Exclusive: After Google tax clash “we didn’t hear the truth”

By Alex Wood 11 February 2016
Meg Hillier MP, Public Accounts Committee Chair.

Exclusive: Meg Hillier MP says run-in with Google left her wanting more.

Today Google, which recently became the world’s most valuable tech company, was hauled into Parliament to face the Public Accounts Committee and answer a series of cutting questions around its £130m so-called “sweetheart deal” with the British taxman.

The hearing was spearheaded by Meg Hillier MP, chair of the Public Accounts Committee, known for her tireless campaigning on behalf of small businesses in her constituency of Hackney South and Shoreditch.

During the hearing Google fought its side of the story, arguing its £130m tax settlement was “the conclusion of a six-year rigorous, independent tax audit in which we are paying tax at 20% like every other UK company”. For his part Google’s European boss Matt Brittin laid much of the blame on the UK’s “over complicated tax systems”.

As far as the law is concerned, Google paid all of the required taxes in the UK and reached a settlement with the Government. But the public continues to demand answers about how the agreement came about.

“Google must be more transparent and lead the way for the ordinary taxpayer” Hillier told The Memo. “They could lead the way, like the cosmetics retailer Lush did, by choosing to conduct their tax affairs in a transparent manner”.

The Memo caught up with Hillier in an exclusive interview after the hearing.

Alex Wood: What’s your initial reaction to what you’ve heard from Google?

Meg Hillier MP: I came from away the committee feeling frustrated. Talking about tax can be endlessly frustrating, and today we didn’t get to hear the whole story.

Taxpayers are right to be angry because the situation isn’t clear enough. Instead of the clear facts, we saw Google stressing its commitment to transparency over and over, without actually revealing what we needed to hear.

“If I had £100 for each time Google mentioned transparency, I could buy a lovely holiday.”

HMRC sent us information very late yesterday which was too late for us to assess it properly.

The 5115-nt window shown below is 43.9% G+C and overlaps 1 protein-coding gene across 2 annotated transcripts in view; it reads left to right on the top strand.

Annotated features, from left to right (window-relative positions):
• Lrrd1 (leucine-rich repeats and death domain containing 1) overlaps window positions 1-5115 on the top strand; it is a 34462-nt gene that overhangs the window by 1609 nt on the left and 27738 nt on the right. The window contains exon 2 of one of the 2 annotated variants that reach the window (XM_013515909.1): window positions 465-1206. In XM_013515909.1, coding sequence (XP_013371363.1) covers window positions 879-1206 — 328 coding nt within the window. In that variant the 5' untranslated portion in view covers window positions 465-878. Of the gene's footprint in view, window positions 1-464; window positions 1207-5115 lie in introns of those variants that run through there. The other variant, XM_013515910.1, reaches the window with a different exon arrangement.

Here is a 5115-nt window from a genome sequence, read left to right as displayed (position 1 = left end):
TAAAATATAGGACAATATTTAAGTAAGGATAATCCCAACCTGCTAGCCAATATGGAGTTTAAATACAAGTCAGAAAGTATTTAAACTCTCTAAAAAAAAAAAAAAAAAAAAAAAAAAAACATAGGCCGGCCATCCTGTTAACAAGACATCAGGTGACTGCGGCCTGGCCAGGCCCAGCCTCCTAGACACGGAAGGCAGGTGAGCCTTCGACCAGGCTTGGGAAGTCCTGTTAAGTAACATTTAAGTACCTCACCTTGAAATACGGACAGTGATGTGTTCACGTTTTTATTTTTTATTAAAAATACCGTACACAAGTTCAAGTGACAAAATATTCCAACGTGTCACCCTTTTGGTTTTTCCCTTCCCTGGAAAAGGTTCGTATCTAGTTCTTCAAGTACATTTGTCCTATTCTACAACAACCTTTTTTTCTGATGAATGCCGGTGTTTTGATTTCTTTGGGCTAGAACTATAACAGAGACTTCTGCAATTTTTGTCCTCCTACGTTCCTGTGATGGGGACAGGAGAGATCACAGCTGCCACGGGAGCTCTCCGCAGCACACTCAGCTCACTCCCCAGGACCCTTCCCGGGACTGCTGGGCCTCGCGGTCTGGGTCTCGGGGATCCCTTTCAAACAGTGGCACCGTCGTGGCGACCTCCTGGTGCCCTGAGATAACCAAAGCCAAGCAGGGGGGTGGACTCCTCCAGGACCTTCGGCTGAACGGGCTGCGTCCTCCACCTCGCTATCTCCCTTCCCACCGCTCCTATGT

During today’s meeting they kept repeating that they pay 19% tax globally but offered nothing to back it up. Matt Brittin could not confirm how much Sundar Pichai, Google’s CEO was paid, despite it being plastered across the news earlier this week. Even more surprisingly, their Head of Finance claimed not to know how much profit they had made in the last 5 years.

That was why I asked Matt Brittin (Google’s Head of Europe) how much he was paid, which he failed to reveal despite being asked 5 times. This gave an impression that they are detached from the real world.

AW: Why did you bring both Google and HMRC in for questioning?

MH: This committee previously brought Matt Brittin in for questioning in 2012. We then called him back in 2013 following a whistleblower’s account.

After the Chancellor announced news of Google’s latest settlement, we felt the public deserved answers and more clarity about how it came about.

Are UK tax rules too complicated? Is this a fair justification?

When it comes to internet companies it’s fair to say we have complex tax systems because it’s less precise where their business activities take place.

But Google chose to create its own structure that makes use of complicated things like the Double Irish and the Dutch Sandwich. For ordinary taxpayers it seems extraordinary.

Back in 2012, when Matt Brittin attending an earlier hearing he implied that if Google can have a tax haven in Bermuda, why wouldn’t they? It is still their voluntary choice to have these complicated structures.

Should we be pointing the finger at HMRC for their failure to get a better deal with Google?

HMRC couldn’t tell us how much the enquiry cost, which we hoped to find out more about today. HMRC has a 75:1 cost recovery ration. We wanted clarity on the cost of investigation.

I think ordinary taxpayers have a right to know how much HMRC invested into this investigation. Especially when so many taxpayers say the taxman struggles to answer the phone to them.

It’s important to know that the figure agreed between Google and HMRC is not final and if new evidence comes to light, which may well happen with other investigations in Europe, HMRC may revise the settlement.

On a more positive note, if the result of this 6 year enquiry is that the findings can applied to other internet companies and more settlements take place, then HMRC’s actions may have greater benefits. But we do not have a clear picture of the likely impact.

Are tech companies like Google being unfairly targeted?

In the modern world everybody is a tech company to a certain degree and there needs to be an adult discussion about internet-based companies and how they should be taxed.

There have been other examples of companies brought in for questioning including Starbucks, which resulted in the company rethinking its practices after a public outcry.

There’s nothing to stop Google from changing their corporate structure and becoming more transparent.

How much power do you and the Public Accounts Committee have to make a difference?

On behalf of taxpayers we’re holding people to account in public. After today’s hearing we will publish a report. Government has to respond to our recommendations.

If the Government disagree with our recommendations it has to explain why. And if it agrees, we then check that the recommendations are acted upon. We also have the right to summon witnesses if we need more information in the future.

What happens next?

Over the next couple of weeks we will compile our report to be published to Parliament.

The Public Accounts Committee is a cross-party committee, we always strive to publish reports with consensus.


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